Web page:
by William Alexander
M. T. Anderson has written another Pals in Peril Tale. If you have children, or know any children, or have ever in your life seen or heard of children, use that as an excuse to find and read this book immediately.
Agent Q, or The Smell of Danger! follows the further adventures of Lilly—a wonderfully ordinary protagonist who mistakes herself for a sidekick—and her two conventionally heroic friends, Katie and Jasper. Katie is a young teen accustomed to battling vampires and werewolves, and there is series of books about her within this series of books—writers follow her around and take notes. Jasper is an all-American youth of pluck and verve who swears by the moons of Jupiter and regularly rivets together magnificent devices of retro-futurism. These inventions rarely work out as intended. In an earlier Pals in Peril Tale, the brilliantly titled Whales on Stilts!, he planted a covert surveillance device in a mad scientist's HQ; the device was powered by mule on treadmill, making it a bit less covert than it should be. Jasper also has a series of books about him, but his books all seem to be out of print. Some extant copies might be collecting dust in the sorts of restaurants that nail bits of Americana to their walls and rafters. Writers no longer follow him around to take notes.
Such metafictional cleverness is no barrier to empathy. What Terry Pratchett did for fantasy, and Douglas Adams for science fiction, M. T. Anderson accomplishes for those endless series of books, all written by the "same" author over several decades, about various children who solve mysteries. Pals in Peril is satire, and—as with the very best satire—it is also a successful example of the very thing it pokes fun at. The pals in question always know what kind of story they are in, but their postmodern self-awareness never impedes the momentum of that story. In other words, this book is laughing with you, and never at you.
Agent Q finds our heroes still forging across mythic Delaware, a land "cut off form the world for generations by its prohibitive interstate tolls." Anderson is, of course, deeply concerned about historical and geographical accuracy:
I would hate it if my portraits of people from Delaware were in any way mistaken or misleading. If you are actually from Delaware, and you feel that there are inaccuracies in my portrayal of your state, I hope that you will write a note explaining the error, hop on your ostrich, ride through the jungle to the nearest mail rocket, have the Censor from the Ministry of Silence read your letter and cross out the illegal parts, clap it into the belly of the missile, and send it winging on its way into the civilized world.
Delaware "is ruled by a tyrant known only as His Terrifying Majesty, the Awful and Adorable Autarch of Dagsboro." In Delaware any stick of furniture may be a Ministry spy in disguise, and the fate of the Resistance depends on the courage and loyalty of lobsters. It is that kind of book. Anderson explains:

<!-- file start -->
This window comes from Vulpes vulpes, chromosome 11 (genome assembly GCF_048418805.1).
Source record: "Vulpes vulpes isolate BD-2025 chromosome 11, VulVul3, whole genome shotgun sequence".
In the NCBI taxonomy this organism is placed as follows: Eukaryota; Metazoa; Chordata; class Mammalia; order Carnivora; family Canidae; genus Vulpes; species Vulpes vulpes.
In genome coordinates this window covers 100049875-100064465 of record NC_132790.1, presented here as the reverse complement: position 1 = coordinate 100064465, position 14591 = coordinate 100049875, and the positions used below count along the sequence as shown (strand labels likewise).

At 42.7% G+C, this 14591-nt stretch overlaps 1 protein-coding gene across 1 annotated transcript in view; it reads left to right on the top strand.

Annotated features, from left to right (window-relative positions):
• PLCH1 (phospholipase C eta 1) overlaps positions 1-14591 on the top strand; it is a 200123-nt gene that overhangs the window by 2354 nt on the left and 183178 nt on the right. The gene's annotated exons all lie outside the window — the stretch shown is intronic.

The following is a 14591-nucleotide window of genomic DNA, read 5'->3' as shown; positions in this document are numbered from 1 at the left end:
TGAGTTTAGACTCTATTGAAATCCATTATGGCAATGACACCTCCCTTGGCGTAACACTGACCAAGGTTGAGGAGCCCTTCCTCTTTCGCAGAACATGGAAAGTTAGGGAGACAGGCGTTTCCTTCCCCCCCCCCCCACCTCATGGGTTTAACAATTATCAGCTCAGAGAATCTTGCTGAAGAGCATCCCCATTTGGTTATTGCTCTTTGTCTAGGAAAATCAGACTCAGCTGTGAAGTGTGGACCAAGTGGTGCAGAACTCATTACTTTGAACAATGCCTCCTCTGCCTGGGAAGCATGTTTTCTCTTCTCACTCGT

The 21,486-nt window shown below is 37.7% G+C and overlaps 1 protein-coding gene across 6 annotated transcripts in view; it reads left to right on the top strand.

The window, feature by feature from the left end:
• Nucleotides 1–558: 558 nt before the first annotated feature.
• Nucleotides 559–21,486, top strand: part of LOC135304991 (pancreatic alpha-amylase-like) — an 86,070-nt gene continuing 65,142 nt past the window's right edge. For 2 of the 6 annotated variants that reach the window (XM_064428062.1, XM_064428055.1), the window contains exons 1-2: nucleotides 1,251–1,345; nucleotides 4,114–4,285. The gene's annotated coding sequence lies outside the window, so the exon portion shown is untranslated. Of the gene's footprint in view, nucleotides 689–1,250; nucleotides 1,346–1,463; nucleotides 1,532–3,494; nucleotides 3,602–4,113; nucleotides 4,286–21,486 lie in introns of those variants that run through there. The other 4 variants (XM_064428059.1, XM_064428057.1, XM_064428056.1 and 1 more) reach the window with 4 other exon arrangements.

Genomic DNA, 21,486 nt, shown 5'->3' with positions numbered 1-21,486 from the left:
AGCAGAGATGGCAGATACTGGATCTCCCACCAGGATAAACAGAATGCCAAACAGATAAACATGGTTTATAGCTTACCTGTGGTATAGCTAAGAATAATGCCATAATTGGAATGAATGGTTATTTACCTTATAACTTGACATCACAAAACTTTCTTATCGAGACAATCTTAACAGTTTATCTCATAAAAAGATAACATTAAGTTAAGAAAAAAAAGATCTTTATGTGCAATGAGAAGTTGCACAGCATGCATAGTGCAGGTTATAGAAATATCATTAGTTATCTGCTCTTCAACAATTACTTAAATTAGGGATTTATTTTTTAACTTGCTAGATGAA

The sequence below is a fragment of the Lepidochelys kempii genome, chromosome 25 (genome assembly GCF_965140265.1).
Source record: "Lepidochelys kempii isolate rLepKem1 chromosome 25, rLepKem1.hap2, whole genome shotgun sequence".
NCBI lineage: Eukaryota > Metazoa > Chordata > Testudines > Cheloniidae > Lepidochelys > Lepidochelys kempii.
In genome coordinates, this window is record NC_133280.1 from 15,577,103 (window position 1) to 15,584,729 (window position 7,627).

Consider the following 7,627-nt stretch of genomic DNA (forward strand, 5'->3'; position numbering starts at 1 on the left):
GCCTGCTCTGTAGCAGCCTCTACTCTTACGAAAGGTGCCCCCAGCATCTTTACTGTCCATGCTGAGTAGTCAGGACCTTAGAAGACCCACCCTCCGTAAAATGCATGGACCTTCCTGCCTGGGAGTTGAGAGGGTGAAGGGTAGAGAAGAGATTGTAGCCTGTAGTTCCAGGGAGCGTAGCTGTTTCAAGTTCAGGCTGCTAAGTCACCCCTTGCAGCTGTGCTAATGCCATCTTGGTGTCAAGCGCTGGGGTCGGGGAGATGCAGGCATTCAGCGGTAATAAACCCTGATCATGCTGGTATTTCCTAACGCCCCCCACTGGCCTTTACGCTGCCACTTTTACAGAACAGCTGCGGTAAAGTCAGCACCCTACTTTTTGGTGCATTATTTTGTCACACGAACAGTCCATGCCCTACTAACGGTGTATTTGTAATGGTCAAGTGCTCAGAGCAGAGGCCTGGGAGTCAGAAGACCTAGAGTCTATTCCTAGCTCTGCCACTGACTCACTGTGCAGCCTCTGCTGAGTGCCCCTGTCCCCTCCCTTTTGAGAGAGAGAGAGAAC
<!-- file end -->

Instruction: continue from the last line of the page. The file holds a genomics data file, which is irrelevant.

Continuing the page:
Dear reader. Dear, dear reader. Here we find ourselves, you and me, engaged in a book in which someone has just exclaimed, in all seriousness, "The sentient lobsters!"
How did we end up here? Did we make some mistake along the way? Aren't there books on geology, or ancient Greek theater, or the art of Japanese flower arranging, to study?
I ask you, Isn't there something else we should be reading?
And I tell you: No.
Because you and me, we understand that important things don't always seem important. We understand that looks can be deceptive. We understand that Katie's question was in fact a very important one. Why? Because it's important to think about the fact that the Ministry of Silence might seize upon the tank of sentient lobsters who guard the safe house for the Resistance—and it's important to consider that if Katie didn't yell "THE SENTIENT LOBSTERS!" the lobsters might have found themselves abandoned and forgotten, sad eyed with drooping claws—while the restaurant burned—and their briny water heated up—and the littlest lobsters wept for help—as the flames rose. . . .
AND THAT CANNOT HAPPEN, MY FRIENDS!
Agent Q is a book that loves being a book. Every page delights in language itself. The story will make you fondly remember those series of books you devoured as a kid and know better than to ever revisit, for fear of the crushing and inevitable revelation that they were actually terrible. Read Pals in Peril books instead. Read them to children—any children you can find. They must understand the importance of sentient lobsters.
Rain Taxi Online Edition, Winter 2010/2011 | © Rain Taxi, Inc. 2010/2011